This guest article from Pysch Central was written by Linda Sapadin, Ph.D.
Narcissists can be horribly frustrating. Everyone probably knows one — people who are so wrapped up in themselves, so demanding and demeaning, that they leave no room for anyone else. Sounds like a horrible person.
Yet, there’s something enticing about narcissists that pulls you in. Perhaps it’s his or her self-entitlement or know-it-all, does-no-wrong outlook. You’ve always been one to subjugate your desires, anyway. So, though you hate to admit it, your narcissist’s confidence and cockiness may be (or used to be) a turn-on for you. It’s amazing that your favorite narcissist can be both appealing and appalling.
If you’re not ready to toss your narcissist out of your life, you’d better learn how to deal with such a personality.
Putting into practice the following skills will both strengthen your ego and preserve your sanity.
1. Learn what is and isn’t negotiable.
Some behavior you may not like but it’s no big deal if you let it slide. Let everything slide, however, and you’ll find yourself in an intolerable situation. She spends recklessly. Why? Because she wants what she wants when she wants it. She doesn’t want to be confined by your “stupid” rules. After all, “you only live once. Why restrict yourself?” In these types of scenarios, you need to know what you’ll tolerate and what you won’t. This doesn’t mean that her spending habits must align with yours. But it does mean that you speak up and use your leverage to prevent patterns from getting out of hand.
2. Know when you’re being gaslighted.
When your narcissist says something, then later denies saying it or claims to have said something different, you can find yourself doubting your own sanity. Were you listening? Were you dreaming? Is he nuts? Am I nuts? What’s going on here? Your narcissist may be doing this maliciously to throw you off balance. Or, more likely, he’s simply responding to his need of the moment, forgetting what he previously said.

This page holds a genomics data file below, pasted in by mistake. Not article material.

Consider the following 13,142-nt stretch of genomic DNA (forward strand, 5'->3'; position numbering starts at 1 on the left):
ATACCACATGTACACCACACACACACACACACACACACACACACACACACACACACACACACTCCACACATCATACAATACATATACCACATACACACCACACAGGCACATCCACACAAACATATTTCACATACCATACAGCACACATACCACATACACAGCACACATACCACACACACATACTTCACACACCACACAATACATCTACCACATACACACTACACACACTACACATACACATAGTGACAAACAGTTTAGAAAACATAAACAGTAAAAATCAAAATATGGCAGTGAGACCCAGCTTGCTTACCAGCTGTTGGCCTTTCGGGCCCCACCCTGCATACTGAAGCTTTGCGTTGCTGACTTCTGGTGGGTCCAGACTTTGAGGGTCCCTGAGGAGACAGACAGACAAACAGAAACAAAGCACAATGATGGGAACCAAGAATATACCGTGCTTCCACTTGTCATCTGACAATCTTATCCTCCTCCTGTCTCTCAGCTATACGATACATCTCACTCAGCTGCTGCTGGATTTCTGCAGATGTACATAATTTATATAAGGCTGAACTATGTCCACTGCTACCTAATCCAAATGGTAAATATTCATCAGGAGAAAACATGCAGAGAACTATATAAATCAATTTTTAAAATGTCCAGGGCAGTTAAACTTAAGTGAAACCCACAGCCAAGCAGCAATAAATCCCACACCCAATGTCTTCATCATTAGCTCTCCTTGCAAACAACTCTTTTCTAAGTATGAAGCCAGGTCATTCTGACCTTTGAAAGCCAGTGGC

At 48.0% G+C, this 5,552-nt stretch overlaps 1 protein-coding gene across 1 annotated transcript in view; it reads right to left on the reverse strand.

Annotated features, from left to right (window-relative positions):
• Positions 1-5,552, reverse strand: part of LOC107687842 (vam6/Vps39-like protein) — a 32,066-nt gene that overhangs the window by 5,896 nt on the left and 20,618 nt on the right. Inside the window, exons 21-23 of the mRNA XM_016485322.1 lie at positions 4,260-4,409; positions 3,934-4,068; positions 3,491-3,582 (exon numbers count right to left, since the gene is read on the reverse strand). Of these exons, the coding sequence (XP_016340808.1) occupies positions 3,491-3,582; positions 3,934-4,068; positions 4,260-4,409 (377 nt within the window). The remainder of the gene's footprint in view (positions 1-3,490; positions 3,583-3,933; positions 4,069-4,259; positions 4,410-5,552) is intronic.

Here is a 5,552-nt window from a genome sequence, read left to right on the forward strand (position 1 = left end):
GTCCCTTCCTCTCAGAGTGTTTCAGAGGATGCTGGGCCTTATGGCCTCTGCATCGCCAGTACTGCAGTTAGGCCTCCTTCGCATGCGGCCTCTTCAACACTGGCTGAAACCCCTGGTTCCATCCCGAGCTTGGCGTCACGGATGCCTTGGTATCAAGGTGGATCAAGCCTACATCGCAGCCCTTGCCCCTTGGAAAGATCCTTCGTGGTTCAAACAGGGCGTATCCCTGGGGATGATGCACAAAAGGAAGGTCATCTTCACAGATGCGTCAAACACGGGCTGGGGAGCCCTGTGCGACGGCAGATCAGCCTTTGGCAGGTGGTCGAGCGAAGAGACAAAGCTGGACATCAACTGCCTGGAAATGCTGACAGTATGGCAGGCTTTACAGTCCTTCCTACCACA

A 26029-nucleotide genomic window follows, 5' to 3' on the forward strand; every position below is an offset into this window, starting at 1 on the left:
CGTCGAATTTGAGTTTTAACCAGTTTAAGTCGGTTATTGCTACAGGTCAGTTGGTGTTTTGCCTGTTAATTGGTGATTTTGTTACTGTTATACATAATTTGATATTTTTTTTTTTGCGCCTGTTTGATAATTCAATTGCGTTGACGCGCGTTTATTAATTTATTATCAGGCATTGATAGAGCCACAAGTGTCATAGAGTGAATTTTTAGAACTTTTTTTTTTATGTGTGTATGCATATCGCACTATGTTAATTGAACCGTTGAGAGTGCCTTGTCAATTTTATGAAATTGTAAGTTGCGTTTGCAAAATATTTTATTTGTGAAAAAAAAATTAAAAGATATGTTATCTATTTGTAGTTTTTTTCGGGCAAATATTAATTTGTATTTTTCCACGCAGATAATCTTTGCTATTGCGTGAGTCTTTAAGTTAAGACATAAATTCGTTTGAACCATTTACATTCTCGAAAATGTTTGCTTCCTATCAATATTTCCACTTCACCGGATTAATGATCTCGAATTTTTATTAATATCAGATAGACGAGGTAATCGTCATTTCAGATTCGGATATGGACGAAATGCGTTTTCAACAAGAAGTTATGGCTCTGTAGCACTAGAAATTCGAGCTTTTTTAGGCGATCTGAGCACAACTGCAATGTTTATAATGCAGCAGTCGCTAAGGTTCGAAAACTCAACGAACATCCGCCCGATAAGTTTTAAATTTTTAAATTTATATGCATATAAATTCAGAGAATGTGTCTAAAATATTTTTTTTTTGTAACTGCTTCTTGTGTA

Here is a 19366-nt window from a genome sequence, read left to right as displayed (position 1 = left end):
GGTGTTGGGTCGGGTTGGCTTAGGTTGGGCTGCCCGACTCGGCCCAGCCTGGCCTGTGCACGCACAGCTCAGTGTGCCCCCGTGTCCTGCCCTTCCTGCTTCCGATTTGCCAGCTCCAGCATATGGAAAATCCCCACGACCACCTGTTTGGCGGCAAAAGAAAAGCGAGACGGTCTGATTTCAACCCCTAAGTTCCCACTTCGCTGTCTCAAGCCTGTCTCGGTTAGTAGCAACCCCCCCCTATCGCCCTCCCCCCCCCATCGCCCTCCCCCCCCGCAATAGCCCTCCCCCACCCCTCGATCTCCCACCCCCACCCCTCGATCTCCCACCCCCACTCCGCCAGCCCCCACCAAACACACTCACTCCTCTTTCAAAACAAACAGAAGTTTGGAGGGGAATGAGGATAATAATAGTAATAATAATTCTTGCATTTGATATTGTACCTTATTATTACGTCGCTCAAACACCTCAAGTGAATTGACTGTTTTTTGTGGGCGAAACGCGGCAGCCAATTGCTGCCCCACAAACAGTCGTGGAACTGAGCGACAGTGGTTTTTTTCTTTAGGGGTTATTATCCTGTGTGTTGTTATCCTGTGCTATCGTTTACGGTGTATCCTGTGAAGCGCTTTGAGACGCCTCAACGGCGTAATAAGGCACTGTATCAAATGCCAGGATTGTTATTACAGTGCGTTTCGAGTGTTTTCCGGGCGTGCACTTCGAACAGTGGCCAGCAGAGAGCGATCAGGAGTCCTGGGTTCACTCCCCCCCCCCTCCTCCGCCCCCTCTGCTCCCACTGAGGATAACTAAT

3. Don’t tolerate denigrating emotional outbursts.
At times you’ll be upset with each other and need to let off steam. But how one lets off steam is vital. If you’re being spoken to with disdain and disrespect, stop the action. Make how you are being treated the issue. Express your disappointment. Ask for an apology. If necessary, walk away, letting it be known that you’ll gladly pick up where you left off when you’re treated with respect.
4. Learn negotiating skills.
Just because your narcissist wants something doesn’t mean she needs to get it. Just because she expresses herself with force doesn’t mean you have to fold. Everything is negotiable. You need to know where your power lies and how to convey it and enforce it. Learn more about the skills of negotiation. It will help you in many areas of life – today and in your future.
5. Bolster your own self-esteem.
Don’t be surprised if your self-esteem tanks because your narcissist is bent on satisfying his own needs, not yours. This doesn’t mean that something’s wrong with you. What it does mean is that you’re not getting enough positive reinforcement. So, say kind things to yourself. Spend more time with others who think highly of you. Get involved with group activities that bolster your ego.
6. Stop keeping secrets.
Don’t isolate yourself. It may be hard to be honest with others about how your narcissist behaves. You may feel embarrassed, especially if you’ve been covering for him for so long. Nevertheless, see if you can confide in a trustworthy friend or family member about what’s been so frustrating for you. And don’t hesitate to seek out the help of a professional who can assist you in strengthening your coping skills and building up your resolve.
Living with a narcissist is not easy. Accept that you cannot create a major makeover of another’s personality. Nor should you want to. If it’s that bad, consider splitting. But if you want to stay together, do your best to put these strategies into practice. As you do, it won’t be long before you notice how much better you feel.
This article was originally published at Psych Central
. Reprinted with permission from the author.